Flashbangs and Facebook
On Thursday, June 21st, an 18 year old and her grandmother were relaxing in their living room, watching television, and the young woman was on Facebook, when a SWAT team broke two windows, threw two flashbang grenades into those windows and broke down a storm door to charge into the house.
Why did this police department feel the necessity to have such a strong entry into this nice Evansville, Indiana home?
Someone had been using the grandmother’s internet access to post specific, credible threats against police officers in Evansville.
To be clear, the family that lives at that location is completely innocent, and has been cleared as suspects in this case. Instead, officers found that someone had logged into the grandmother’s wireless router, which was completely unsecured. This means that anyone sitting outside the home, and possibly even a couple houses away (depending on signal strength) could simply use the grandmother’s internet connection, and anything they did would show as originating from that home.
What do we take away from this? One of the first steps when you set up a new wireless router, or consider allowing others to use your internet connection, is to understand that YOU and YOUR HOUSE will be the listed location if anything criminal happens. Whether it is threats against law enforcement, someone downloading child pornography, or illegal music or videos, the activity will be traced to YOUR HOUSE.
Consider something: If you are charged with illegally downloading music or video, or even with downloading child pornography, it will be up to you to hire the lawyer to defend you, and the digital forensic specialist to prove that you aren’t at fault. These criminal expenses can bankrupt a family easily, and then you may have to defend yourself civilly. And that doesn’t even begin to correct your tarnished reputation.
So how do you stop this? It’s actually very simple – secure your WiFi router with a strong password, and don’t let anyone who you don’t know and trust access to your internet. This may include your children’s friends and their internet devices, or even your own friends, and their devices. The key to a strong password is using a good encryption protocol (WPA instead of WEP), a good encryption type (AES instead of TKIP), and a very strong, unguessable password.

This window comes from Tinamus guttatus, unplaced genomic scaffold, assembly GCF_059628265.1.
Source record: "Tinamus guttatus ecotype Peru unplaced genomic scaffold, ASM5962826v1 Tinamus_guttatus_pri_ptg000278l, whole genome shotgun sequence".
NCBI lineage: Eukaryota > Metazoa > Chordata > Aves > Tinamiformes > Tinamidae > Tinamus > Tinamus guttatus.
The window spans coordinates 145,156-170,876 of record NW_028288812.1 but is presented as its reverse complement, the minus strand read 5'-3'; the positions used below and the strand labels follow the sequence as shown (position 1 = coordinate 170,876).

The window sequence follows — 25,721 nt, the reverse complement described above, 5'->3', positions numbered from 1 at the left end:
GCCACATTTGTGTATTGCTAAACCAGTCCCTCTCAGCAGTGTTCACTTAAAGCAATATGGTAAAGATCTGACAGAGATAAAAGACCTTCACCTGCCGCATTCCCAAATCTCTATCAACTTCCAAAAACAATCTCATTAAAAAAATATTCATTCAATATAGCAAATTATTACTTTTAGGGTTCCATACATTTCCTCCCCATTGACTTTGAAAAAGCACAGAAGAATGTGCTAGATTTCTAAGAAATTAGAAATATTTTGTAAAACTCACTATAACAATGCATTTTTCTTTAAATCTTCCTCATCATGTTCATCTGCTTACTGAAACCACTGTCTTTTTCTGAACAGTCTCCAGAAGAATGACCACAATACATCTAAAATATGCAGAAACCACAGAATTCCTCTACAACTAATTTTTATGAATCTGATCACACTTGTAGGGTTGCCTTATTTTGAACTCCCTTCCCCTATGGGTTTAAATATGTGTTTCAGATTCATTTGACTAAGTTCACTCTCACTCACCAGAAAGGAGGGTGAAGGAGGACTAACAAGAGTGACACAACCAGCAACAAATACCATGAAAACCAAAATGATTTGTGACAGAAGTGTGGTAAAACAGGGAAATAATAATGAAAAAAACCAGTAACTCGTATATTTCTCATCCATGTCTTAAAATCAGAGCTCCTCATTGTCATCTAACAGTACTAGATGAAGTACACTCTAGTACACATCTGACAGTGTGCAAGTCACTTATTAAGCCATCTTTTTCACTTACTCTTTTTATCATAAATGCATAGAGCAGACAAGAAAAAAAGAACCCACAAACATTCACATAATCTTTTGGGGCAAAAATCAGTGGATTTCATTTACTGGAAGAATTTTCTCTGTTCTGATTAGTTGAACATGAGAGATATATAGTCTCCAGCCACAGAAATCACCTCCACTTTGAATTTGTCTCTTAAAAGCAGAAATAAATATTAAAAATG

What makes a strong router password?
- Have a long password (at least 15-20 characters – more is better).
- Do not use words. Instead, use letters, numbers, upper and lower-case, and even symbols.
- Do not give the password to anyone. If someone needs access – you enter it on their machine.
If all of this sounds like techno-babble or geek-speak, and you don’t know what a “router” is, then get someone to do it for you. If you have a relative that can do it competently, then have them do it. If not, hire someone to do it. One word of caution: I don’t usually recommend having your kids set up your security. Not only does this provide the way around the security functions, it also allows them to give the password out to all their friends, removing your oversight. We’ll talk about this in a future article.
As always, stay safe, stand strong, and keep watch. Unleash your inner Sheepdog.
The original article can be found here: